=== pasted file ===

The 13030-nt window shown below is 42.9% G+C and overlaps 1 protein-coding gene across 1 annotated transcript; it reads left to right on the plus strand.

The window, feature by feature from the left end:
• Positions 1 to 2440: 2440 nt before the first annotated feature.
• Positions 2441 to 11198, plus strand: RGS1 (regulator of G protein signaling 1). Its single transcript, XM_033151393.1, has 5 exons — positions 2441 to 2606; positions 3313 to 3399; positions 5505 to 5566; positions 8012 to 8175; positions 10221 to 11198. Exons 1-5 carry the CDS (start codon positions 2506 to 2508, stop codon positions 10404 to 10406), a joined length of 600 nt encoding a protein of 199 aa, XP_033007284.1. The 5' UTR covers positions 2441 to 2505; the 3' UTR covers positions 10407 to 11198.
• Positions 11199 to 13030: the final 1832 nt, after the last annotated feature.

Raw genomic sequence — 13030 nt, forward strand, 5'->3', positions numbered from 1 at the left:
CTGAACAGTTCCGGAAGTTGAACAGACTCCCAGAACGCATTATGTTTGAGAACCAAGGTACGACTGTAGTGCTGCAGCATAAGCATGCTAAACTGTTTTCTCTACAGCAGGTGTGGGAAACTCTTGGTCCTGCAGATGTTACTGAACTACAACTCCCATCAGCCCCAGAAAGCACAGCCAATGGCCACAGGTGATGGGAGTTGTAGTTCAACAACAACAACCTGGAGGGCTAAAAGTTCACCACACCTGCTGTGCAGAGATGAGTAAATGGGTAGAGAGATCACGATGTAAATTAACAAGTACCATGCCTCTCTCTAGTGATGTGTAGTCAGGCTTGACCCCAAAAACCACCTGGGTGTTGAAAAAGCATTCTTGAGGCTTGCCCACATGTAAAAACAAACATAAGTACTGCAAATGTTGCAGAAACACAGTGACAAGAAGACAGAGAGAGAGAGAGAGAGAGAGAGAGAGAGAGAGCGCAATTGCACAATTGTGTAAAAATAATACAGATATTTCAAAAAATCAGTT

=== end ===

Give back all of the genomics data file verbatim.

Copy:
The 13030-nt window shown below is 42.9% G+C and overlaps 1 protein-coding gene across 1 annotated transcript; it reads left to right on the plus strand.

The window, feature by feature from the left end:
• Positions 1 to 2440: 2440 nt before the first annotated feature.
• Positions 2441 to 11198, plus strand: RGS1 (regulator of G protein signaling 1). Its single transcript, XM_033151393.1, has 5 exons — positions 2441 to 2606; positions 3313 to 3399; positions 5505 to 5566; positions 8012 to 8175; positions 10221 to 11198. Exons 1-5 carry the CDS (start codon positions 2506 to 2508, stop codon positions 10404 to 10406), a joined length of 600 nt encoding a protein of 199 aa, XP_033007284.1. The 5' UTR covers positions 2441 to 2505; the 3' UTR covers positions 10407 to 11198.
• Positions 11199 to 13030: the final 1832 nt, after the last annotated feature.

Raw genomic sequence — 13030 nt, forward strand, 5'->3', positions numbered from 1 at the left:
CTGAACAGTTCCGGAAGTTGAACAGACTCCCAGAACGCATTATGTTTGAGAACCAAGGTACGACTGTAGTGCTGCAGCATAAGCATGCTAAACTGTTTTCTCTACAGCAGGTGTGGGAAACTCTTGGTCCTGCAGATGTTACTGAACTACAACTCCCATCAGCCCCAGAAAGCACAGCCAATGGCCACAGGTGATGGGAGTTGTAGTTCAACAACAACAACCTGGAGGGCTAAAAGTTCACCACACCTGCTGTGCAGAGATGAGTAAATGGGTAGAGAGATCACGATGTAAATTAACAAGTACCATGCCTCTCTCTAGTGATGTGTAGTCAGGCTTGACCCCAAAAACCACCTGGGTGTTGAAAAAGCATTCTTGAGGCTTGCCCACATGTAAAAACAAACATAAGTACTGCAAATGTTGCAGAAACACAGTGACAAGAAGACAGAGAGAGAGAGAGAGAGAGAGAGAGAGAGAGAGCGCAATTGCACAATTGTGTAAAAATAATACAGATATTTCAAAAAATCAGTT